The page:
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Allison Teta

Teta, Allison. (2011, May). How much loss is too much loss? The effect of temporal separation on sunk coast attenuation in investment scenarios.
Mentor: Dr. Richard Platt

Abstract

Research suggests that individuals tend to take past unrecoverable costs into account when making decisions (Arkes and Blumer 1985; Thaler 1980). Mental accounting theory argues that people mentally track costs and benefits to maximize the net benefits received. Previous research has shown that when costs and benefits are temporally separated over time, sunk costs become attenuated in the mental account, having less of an effect on decision-making (Gourville and Soman, 1998). The current study attempts to apply mental accounting theory about sunk cost depreciation to investment scenarios. Study one attempts to replicate previous findings on temporal separation. Studies two, three, and four seek to apply decoupling theory to investment scenarios. Finally, study five looks at decision satisfaction and post-decision mental accounting.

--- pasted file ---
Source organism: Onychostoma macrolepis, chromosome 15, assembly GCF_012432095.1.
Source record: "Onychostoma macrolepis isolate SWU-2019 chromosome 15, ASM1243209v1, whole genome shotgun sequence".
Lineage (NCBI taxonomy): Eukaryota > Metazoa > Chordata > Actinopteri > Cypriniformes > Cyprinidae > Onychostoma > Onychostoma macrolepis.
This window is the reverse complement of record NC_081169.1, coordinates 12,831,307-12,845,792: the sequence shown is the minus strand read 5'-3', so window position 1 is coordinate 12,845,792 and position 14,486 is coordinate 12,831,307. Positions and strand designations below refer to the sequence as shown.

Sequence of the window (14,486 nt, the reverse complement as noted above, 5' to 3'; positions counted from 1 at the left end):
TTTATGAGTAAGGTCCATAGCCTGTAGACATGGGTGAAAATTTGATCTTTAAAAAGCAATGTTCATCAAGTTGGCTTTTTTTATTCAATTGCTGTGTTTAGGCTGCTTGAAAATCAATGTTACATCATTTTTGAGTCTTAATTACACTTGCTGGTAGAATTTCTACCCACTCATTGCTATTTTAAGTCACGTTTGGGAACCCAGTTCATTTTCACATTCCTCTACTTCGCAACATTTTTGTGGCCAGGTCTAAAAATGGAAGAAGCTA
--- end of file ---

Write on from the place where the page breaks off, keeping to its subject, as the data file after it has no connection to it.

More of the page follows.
Read the paper (download the pdf)